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Alfven songs BIS2575
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Hugo Alfvén (1872-1960)
At Home with Hugo Alfvén
Elin Rombo (soprano), Peter Friis Johansson (piano)
rec. 2021, Alfvéngården, Tibble, Sweden
Sung texts with English translations enclosed
BIS BIS-2575 SACD [67]

The words “At home” in the title of this disc refer to both the recording venue, Alfvéngården, and the music chosen for performance. Alfvéngården was the home of the composer from 1945 to his death in 1960. It is located in Tibble, near the town of Leksand, and was a gift to the composer from the Swedish people. Most readers will associate Alfvén with orchestral and choral works, but Ellin Rombo and Peter Friis Johansson here present songs and piano music, such as were probably heard at Alfvéngården.

Piano music was never a central part of Alfvén’s output, and the two cycles recorded here were the last he wrote for the instrument. The Fyra låtar från Leksand (Four Folk Tunes from Leksand) date from 1908 and are not mere presentations of the tunes but modified by the composer to fit his own style. They are very agreeable, especially the second. Very different is the earlier Skargardsbilder Op.17 (Skargard Pictures), written just after the composer had completed his Symphony No. 2. The word “Skargard” refers to the islets or skerries of the Swedish Archipelago, a favorite location for the composer in younger days (vide Rangstrom) and one he would return to musically in the tone poem En skärgardssägen (A Skerries Tale) and the Symphony No. 4, Från havsbandet (From the Seaward Skerries). The first of the pictures, Solglitter (Sun Sparkles), seems to be the composer’s counterpart to Debussy’s Reflets dans L’eau or Ravel’s Jeux d’eau, and not unworthy to be bracketed with them. The second, Natt (Night), is a miniature symphonic poem, thoroughly evocative of a night on a boat in the Skerries. The third, Böljesång (Song of the Waves), combines elements from the previous movements to provide a serene conclusion.

Unlike piano music, Alfvén wrote songs throughout his career. Most of those chosen for this disc are relatively early, but they are balanced by two of his last. The two songs of Op. 8, Svarta rosor (Black Roses) and Sommardofter (Scents of Summer), are rather traditional, but still effective, especially Sommardofter. The songs to texts by Österling were written in 1905, at perhaps the happiest time of the composer’s life, not long before he was to commence the Symphony No. 3. They are all appropriately forceful, but varied in subject matter. Bon (Prayer) portrays the quieter aspects of love, something that the composer would continue to evoke in later songs. The penetrating Pioner (Peonies) deals with one of Alfvén’s favorites topics: the intermixing of joy and pain that constitute love. This emotional atmosphere continues in Minnesskrift (In memoriam), but raised to a super-charged level; in total, this is a magnificent cycle.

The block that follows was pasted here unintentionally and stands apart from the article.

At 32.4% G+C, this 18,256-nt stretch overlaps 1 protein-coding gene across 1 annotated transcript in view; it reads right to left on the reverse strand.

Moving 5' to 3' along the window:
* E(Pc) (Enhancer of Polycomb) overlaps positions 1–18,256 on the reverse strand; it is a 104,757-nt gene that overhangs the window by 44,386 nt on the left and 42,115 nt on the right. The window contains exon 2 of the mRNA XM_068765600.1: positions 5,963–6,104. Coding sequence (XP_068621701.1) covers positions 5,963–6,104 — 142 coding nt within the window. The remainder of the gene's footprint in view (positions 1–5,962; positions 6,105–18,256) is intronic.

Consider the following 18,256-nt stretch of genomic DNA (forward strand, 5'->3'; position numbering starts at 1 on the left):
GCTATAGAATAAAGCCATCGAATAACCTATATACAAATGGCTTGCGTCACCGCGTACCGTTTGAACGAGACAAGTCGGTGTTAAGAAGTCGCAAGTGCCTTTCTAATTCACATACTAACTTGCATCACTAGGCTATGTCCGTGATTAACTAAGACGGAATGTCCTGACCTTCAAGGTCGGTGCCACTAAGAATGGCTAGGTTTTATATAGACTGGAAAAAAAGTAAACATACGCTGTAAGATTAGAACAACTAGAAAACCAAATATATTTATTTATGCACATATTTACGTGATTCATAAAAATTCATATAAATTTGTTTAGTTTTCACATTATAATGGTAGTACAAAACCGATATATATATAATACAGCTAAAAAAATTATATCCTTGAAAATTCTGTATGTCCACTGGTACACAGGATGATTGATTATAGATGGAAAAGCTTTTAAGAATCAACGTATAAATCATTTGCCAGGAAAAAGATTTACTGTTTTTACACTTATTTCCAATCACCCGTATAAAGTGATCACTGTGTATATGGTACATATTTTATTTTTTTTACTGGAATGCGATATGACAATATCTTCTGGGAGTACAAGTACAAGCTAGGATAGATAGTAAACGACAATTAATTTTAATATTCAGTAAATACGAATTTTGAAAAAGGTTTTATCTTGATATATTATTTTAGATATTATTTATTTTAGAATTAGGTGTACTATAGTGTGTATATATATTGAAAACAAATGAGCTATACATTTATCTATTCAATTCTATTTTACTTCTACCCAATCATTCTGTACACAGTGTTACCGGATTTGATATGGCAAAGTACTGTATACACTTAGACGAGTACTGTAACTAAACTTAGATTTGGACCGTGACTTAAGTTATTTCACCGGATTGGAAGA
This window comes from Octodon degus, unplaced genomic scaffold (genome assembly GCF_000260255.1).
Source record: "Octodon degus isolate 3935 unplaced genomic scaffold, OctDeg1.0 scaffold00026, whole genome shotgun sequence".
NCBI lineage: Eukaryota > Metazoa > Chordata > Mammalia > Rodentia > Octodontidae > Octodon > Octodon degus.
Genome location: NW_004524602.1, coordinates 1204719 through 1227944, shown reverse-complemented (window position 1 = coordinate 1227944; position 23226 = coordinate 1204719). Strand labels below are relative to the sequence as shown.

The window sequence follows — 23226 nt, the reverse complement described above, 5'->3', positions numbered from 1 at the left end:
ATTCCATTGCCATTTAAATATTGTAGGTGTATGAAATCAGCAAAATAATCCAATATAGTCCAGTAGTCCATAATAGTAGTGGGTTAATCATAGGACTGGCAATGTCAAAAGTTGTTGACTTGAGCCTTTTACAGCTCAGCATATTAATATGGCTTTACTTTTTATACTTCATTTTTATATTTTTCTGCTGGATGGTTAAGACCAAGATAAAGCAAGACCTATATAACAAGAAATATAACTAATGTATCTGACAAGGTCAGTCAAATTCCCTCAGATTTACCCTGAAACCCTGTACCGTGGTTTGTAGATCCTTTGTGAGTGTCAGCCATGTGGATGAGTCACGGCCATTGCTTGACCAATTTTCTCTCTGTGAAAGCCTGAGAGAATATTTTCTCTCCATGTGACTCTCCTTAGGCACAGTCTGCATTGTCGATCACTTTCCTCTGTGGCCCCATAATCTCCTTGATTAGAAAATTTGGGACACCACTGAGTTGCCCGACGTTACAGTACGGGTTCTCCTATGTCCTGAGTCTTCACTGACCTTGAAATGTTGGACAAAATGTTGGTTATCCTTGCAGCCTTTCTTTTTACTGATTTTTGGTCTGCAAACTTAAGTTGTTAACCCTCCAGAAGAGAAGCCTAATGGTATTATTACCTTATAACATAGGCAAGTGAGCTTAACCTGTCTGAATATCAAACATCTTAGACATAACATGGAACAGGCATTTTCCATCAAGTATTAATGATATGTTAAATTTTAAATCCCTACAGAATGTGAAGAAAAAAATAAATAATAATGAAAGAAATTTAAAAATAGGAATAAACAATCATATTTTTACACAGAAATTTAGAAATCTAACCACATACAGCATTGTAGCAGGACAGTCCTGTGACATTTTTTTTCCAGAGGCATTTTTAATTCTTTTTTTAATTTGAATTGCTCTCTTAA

The banker and poet Ernest Thiel was both a patron and friend of Alfvén, who composed two groups of songs to words by Thiel. The first group (Op. 28), were composed in 1908 and are included on this disc, while the second, Op.32, was written in 1913. Several of the Op. 28 songs are among Alfvén’s best-known, the most evocative being Jag kysser din vita hand (I kiss your pale hand), another song on the mixed pain and joy of love, and the charming Du är stilla ro (You are placid calm). The sixth song, Skogen sover (The forest sleeps), is another mini-tone poem. The songs of Op. 28 cover a wide emotional range and Alfvén brings the cycle to a triumphant conclusion with Se, du kom med jubel och sång i hågen (Behold, you came with joy).

Two of Alfvén’s latest songs are included by Rombo and Johansson. Aftonen (Evening) was written in 1942 as a song for chorus, and then arranged by the composer as an art-song, retaining some of the programmatic elements of the original chorus in the song’s vocal line. The overall impression is one of complete serenity. Four years later Alfvén wrote Så tag mit hjerte (So take my heart, his most famous song. This has a simplicity and purity that could come only after a lifetime of song composition.

The conciseness and meditative quality of many of Alfvén’s songs can sometimes tempt singers to diminish the dramatic level of the individual songs. Elin Rombo safely avoids this temptation, producing exciting versions without neglecting their other qualities. Peter Friis Johansson should be thought of as co-performer, not accompanist, as many of the songs require as much from the pianist as the singer. Indeed, I found him almost more convincing in this role than as piano soloist. Alfvén’s own home has a warm acoustic, very appropriate for the songs, and the SACD only magnifies this aspect. This disc stands on its own as a collection of some the composer’s best songs and piano works, but is especially recommended to those who only know Alfvén as a composer of orchestral and choral works.

William Kreindler

Previous review: Göran Forsling

1) Aftonen (1942) [3:36] 
Sju dikter av Ernest Thiel, Op.28 (1908) [17:59]
2) Djupt hos friborna människor [1:48]
3) Ett enda vart mitt hjärta givet [2:22]
4) Jag kysser din vita hand [5:04]
5) Du är stilla ro [2:53]
6) Jag längtar dig [1:08]
7) Skogen sover [2:58]
8) Se, du kom med jubel och sång i hågen [1:46]
Fyra låtar från Leksand (1914) [11:15]
09) Gånglåt [2:56]
10) Dans [2:46]
11) Skänklåt [1:40]
12) Danslek [3:53]
Tre Österlingsånger, Op.22 (1905) [10:38]
13) Bön [3:09]
14) Pioner [3:18]
15) Minnesskrift [4:11]
Skärgårdsbilder, Op.17 (1901-2) [12:58]
16) Solglitter [3:25]
17) Natt [5:26]
18) Böljesång [4:07]
Tvenne Iyriska stämningar, Op. 8 (1899) [7:03]
19) Svarta rosor (Tristi amori) [4:18]
20) Sommardofter [2:45]
21) Så tag mit hjerte (1946) [3:40]

Published: October 27, 2022

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